Raspberry Vinegar

Many years ago, we had the pleasure of being regular guests at the Auberge des Seigneurs in Vence, France. In those days the restaurant offered a wide range of beautiful dishes from the days of King François I, such as blue trout, roasted chicken, quail with Pruneaux d’Agen and tender lamb cooked on a spit before an open fire in the dining room.
Ah, Madame Rodi, we treasure these evenings, the beautiful food, the local wine, your dog (known to regular guests as monsieur Tim) and your infinite hospitality. We also remember your wonderful Coca Cola Light, which you would serve after dinner. It came in a huge Biot bottle and to the surprise, astonishment, shock of most of your new guests it was everything but light. It was a strong grappa with Boutons de Fleur d’Oranger (orange blossom buds). We can still see the broad smile on your face when yet another guest would take too big a sip of your powerful concoction.

Adding fruit can be a disastrous idea (just think about strawberry tea or sole Picasso) but the touch of acidity of raspberries makes them ideal to combine with vinegar. We follow Madame Rodi’s approach when making raspberry vinegar: simply combine the two and enjoy.

Use the raspberry vinegar wisely, for instance combine it with strong flavours, preferably umami. We use it in our favourite autumn salad with Porcini and Smoked Duck. The colour, the aromas, the taste: the vinegar and the raspberries integrate perfectly.

What You Need

  • 250 grams of Excellent Organic Raspberries
  • 250 ml White Vinegar

What You Do

Clean the raspberries, crush them with a fork and combine with the vinegar. Put in a jar and transfer to the refrigerator for one week, making sure to stir at least once a day.
Pass the mixture through a sieve, applying light pressure only. Pass the vinegar through a white cloth, squeeze very gentle. The result is probably a bit cloudy, so leave for a few days before using.

Tomato Confit

A few years ago it was the obvious garnish to nearly every dish: oven roasted cherry tomatoes, preferably on the vine. It looks and tastes nice plus it is easy to make. Just heat your oven to 180 °C or 350 °F, add the tomatoes to a baking dish, sprinkle with salt, olive oil and 30 minutes later they’re ready to serve. When cold you can add them to a salad or a sandwich with soft cheese (mozzarella, burrata, ricotta). An alternative is to halve the tomatoes, sprinkle with salt and quickly roast and dry them in the oven. Another tasty result.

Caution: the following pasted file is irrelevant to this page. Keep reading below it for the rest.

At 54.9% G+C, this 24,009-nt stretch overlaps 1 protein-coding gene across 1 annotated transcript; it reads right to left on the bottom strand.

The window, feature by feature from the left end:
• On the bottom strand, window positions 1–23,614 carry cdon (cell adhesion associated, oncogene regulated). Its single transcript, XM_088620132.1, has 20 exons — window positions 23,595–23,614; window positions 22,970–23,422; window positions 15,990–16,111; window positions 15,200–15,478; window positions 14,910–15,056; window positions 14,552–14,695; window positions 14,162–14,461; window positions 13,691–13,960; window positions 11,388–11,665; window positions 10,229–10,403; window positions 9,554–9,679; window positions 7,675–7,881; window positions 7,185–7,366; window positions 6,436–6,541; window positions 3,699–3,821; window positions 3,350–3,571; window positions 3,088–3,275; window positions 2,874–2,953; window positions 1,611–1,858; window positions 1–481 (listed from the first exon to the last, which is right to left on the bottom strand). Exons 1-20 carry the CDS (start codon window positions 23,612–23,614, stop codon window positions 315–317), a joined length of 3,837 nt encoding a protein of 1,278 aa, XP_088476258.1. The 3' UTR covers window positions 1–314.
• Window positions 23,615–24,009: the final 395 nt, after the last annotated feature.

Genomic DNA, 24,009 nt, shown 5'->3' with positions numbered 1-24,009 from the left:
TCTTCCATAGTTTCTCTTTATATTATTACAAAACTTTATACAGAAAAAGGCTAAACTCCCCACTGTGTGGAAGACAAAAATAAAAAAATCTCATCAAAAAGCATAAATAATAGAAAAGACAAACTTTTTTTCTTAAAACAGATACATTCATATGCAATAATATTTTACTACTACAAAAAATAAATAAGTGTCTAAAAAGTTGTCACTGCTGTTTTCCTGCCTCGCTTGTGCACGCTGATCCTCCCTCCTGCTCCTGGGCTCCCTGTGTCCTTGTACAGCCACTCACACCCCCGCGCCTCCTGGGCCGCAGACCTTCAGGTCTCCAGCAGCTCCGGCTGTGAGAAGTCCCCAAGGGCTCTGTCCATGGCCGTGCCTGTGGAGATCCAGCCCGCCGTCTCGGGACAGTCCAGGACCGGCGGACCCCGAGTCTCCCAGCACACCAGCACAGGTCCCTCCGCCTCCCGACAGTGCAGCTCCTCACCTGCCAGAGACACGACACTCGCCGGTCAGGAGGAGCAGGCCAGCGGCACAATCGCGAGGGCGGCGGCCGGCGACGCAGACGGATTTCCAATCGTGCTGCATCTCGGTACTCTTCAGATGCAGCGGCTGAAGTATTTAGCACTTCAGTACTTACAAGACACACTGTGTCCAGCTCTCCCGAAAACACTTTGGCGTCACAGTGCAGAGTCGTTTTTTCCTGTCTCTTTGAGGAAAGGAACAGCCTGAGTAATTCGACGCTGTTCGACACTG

We prefer a slow alternative: Tomato Confit. The idea is that the skin doesn’t crack, so the tomatoes remain intact, and at the same time they absorb the flavours of the oil, herbs and garlic. The result is not just a great sweet and juicy tomato, it’s a taste explosion!

We use Tomato Confit to brighten up a simple pasta or salad, or a more complex dish like Lobster Mushroom with Udon.

What You Need

  • Excellent Cherry Tomatoes
  • Olive Oil
  • Rosemary
  • Thyme
  • 2 Garlic Gloves

What You Do

Wash and dry the tomatoes and add these to a baking dish. Chop the garlic. Add herbs, garlic and a generous amount of olive oil to the dish. No salt, honey or sugar required. Put in the oven for something like 2 hours on 90 °C or 200 °F. You could baste the tomatoes once or twice. Don’t forget to use the cooking liquid as well, it’s another pack of flavours!

  • Tomato Confit ©cadwu
  • Fresh Tomatoes ©cadwu

Lobster Mushroom with Pasta

The Lobster Mushroom is, obviously, bright reddish orange like the shell of cooked lobster. Not obvious is the fact that it’s actually a parasite that grows on certain mushrooms, making the host completely invisible and even changing its structure and taste. If you slice a lobster mushroom, you’ll see a beautiful red skin, as if the host mushroom is sprayed.
The taste of the Lobster Mushroom depends on the host. The ones we bought tasted fairly bland, but nevertheless the pasta turned out to be very tasteful and uplifting, partly due to the homemade tomato confit.

Wine Pairing

Enjoy a glass of white wine with your Lobster Mushrooms. We drank a Portuguese Vinho Verde, made by Cazas Novas. It comes with floral and fruit notes, has some acidity and a medium body with a good texture and a fresh aftertaste. In general you’re looking for a wine with freshness, minerality and some acidity. A wine that will go well with the intense flavors of the tomato confit and the creamy mushroom pasta.

What You Need

  • 100 grams of Lobster Mushroom
  • Shallot
  • Garlic
  • Thyme
  • 1 Bunch of Udon
  • 10 Small Tomatoes (confit or roasted)
  • Stock (Chicken, Veal or Vegetable)
  • Parmesan Cheese
  • Olive Oil
  • Black Pepper

What You Do

Clean the Lobster Mushroom. This is a bit time consuming due to the structure of the mushroom. Slice the shallot and the garlic. Strip the leaves of the thyme. In a large iron skillet gently fry the shallot in olive oil until soft. Add the garlic. After a few minutes add the sliced lobster mushroom (chunks). Add the thyme. Leave on low heat. In parallel cook the udon for 10 minutes or until ready. Drain the udon but keep some of the cooking liquid. Add stock, just to have more liquid in the pan. Add the tomatoes, mix gently. Now add the udon to the pan, mix, making sure the tomatoes remain intact. Add cooking liquid to get the right consistency. Finish with a splash of excellent olive oil, black pepper and finely grated Parmesan Cheese.

  • Lobster Mushroom with Pasta ©cadwu